Association between Social Network Characteristics and Lifestyle Behaviours in Adults at Risk of Diabetes and Cardiovascular Disease.

Auteur(s) :
Mackenbach JD., Lakerveld J., Bot SD., Nijpels G.
Date :
Oct, 2016
Source(s) :
PloS one. #11:10 pe0165041
Adresse :
Department of General Practice and Elderly Care, EMGO Institute for Health and Care Research, VU Medical Centre Amsterdam, Amsterdam, the Netherlands.

Sommaire de l'article

In this exploratory study we examined the associations between several social network characteristics and lifestyle behaviours in adults at increased risk of diabetes and cardiovascular diseases. In addition, we explored whether similarities in lifestyle between individuals and their network members, or the level of social support perceived by these individuals, could explain these associations.

From the control group of the Hoorn Prevention Study, participants with high and low educational attainment were approached for a structured interview between April and August 2010. Inclusion was stopped when fifty adults agreed to participate. Participants and a selection of their network members (e.g. spouses, best friends, neighbours, colleagues) completed a questionnaire on healthy lifestyle that included questions on fruit and vegetable intake, daily physical activity and leisure-time sedentary behaviour. We first examined associations between network characteristics and lifestyle using regression analyses. Second, we assessed associations between network characteristics and social support, social support and lifestyle, and compared the participants' lifestyles to those of their network members using concordance correlation coefficients.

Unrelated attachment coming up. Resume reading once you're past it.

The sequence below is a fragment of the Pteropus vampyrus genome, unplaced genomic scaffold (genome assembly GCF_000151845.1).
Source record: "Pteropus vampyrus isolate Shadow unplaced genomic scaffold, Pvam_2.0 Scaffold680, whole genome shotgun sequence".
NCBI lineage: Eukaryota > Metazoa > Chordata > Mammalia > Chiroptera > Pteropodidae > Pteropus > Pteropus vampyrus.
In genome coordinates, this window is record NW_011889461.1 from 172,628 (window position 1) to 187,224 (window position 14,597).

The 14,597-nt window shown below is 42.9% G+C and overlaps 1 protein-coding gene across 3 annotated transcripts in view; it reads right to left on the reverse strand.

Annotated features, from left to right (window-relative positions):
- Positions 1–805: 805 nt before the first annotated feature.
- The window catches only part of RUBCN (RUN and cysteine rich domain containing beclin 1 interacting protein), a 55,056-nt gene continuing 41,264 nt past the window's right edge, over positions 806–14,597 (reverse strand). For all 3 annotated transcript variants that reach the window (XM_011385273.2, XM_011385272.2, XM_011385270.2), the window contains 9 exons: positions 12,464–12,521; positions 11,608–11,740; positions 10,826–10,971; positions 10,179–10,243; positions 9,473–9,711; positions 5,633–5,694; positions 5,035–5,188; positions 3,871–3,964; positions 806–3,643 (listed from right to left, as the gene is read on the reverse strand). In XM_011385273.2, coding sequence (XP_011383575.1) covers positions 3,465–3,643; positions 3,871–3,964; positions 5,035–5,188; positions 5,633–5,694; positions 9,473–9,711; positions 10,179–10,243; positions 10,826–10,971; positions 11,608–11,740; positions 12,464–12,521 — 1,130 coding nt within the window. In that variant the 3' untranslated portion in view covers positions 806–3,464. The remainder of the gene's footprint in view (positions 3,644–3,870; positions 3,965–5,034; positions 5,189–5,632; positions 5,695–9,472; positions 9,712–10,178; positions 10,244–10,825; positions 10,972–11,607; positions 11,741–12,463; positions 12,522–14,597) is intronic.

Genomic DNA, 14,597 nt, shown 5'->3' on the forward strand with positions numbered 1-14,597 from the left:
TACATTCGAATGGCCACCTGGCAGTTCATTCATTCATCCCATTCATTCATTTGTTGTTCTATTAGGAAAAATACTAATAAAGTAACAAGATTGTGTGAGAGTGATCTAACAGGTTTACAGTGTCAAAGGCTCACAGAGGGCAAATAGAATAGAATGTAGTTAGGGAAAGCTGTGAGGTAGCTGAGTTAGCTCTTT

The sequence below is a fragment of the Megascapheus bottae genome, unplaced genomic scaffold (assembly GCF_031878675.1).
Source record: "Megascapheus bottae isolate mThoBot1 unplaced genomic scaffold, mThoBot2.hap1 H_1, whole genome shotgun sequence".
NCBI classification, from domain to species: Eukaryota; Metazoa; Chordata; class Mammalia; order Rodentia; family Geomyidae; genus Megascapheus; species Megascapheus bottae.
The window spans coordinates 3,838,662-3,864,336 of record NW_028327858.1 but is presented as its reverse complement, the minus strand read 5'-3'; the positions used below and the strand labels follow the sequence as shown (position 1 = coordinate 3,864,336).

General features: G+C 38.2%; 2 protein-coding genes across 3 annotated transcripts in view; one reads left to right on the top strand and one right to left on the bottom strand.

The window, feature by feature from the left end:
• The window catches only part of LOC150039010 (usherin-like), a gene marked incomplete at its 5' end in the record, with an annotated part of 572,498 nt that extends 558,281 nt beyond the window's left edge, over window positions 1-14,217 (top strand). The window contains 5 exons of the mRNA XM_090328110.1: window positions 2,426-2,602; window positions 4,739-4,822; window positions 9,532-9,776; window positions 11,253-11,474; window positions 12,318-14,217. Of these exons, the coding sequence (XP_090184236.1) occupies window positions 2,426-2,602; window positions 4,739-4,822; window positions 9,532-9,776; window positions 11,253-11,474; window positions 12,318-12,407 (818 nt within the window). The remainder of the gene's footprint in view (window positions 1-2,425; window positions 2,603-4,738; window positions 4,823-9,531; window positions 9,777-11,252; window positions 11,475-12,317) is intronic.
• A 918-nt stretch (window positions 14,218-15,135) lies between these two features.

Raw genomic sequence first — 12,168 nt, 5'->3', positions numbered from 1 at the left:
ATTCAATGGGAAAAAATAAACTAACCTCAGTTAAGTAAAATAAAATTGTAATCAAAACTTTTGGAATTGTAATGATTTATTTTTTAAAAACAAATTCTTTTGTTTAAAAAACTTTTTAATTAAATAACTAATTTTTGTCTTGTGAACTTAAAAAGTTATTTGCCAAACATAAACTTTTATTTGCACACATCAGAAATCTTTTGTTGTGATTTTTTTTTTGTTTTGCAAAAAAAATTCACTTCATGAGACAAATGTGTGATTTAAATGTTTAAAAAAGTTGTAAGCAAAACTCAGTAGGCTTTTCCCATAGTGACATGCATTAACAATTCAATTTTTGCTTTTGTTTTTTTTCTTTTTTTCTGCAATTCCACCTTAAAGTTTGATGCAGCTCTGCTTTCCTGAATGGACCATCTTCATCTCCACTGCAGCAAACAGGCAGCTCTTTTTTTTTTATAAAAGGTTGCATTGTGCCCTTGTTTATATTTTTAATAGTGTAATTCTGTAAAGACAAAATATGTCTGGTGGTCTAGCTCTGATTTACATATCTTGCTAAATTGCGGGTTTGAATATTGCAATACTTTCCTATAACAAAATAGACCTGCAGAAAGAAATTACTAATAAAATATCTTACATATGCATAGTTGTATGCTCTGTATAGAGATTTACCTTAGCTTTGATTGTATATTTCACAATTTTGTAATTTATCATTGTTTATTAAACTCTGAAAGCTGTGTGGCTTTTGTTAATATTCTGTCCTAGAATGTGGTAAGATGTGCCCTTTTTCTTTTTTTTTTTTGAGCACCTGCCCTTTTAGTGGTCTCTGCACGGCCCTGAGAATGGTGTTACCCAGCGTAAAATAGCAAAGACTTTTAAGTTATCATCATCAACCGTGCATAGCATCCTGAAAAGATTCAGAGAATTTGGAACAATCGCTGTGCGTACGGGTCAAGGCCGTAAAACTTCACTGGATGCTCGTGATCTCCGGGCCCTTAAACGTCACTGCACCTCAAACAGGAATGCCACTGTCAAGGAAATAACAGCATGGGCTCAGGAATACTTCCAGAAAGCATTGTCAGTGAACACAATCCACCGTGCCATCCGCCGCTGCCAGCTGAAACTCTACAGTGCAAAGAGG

Fifty adults (50/83 x 100 = 62% response) and 170 of their network members (170/192 x 100 = 89% response) participated in the study. Individuals with more close-knit relationships, more friends who live nearby, and a larger and denser network showed higher levels of vegetable consumption and physical activity, and lower levels of sedentary behaviour. Perceived social norms or perceived support for behavioural change were not related to healthy lifestyle. Except for spousal concordance for vegetable intake, the lifestyle of individuals and their network members were not alike.

Study results suggest that adults with a larger and denser social network have a healthier lifestyle. Underlying mechanisms for these associations should be further explored, as the current results suggest a minimal role for social support and modelling by network members.

Source : Pubmed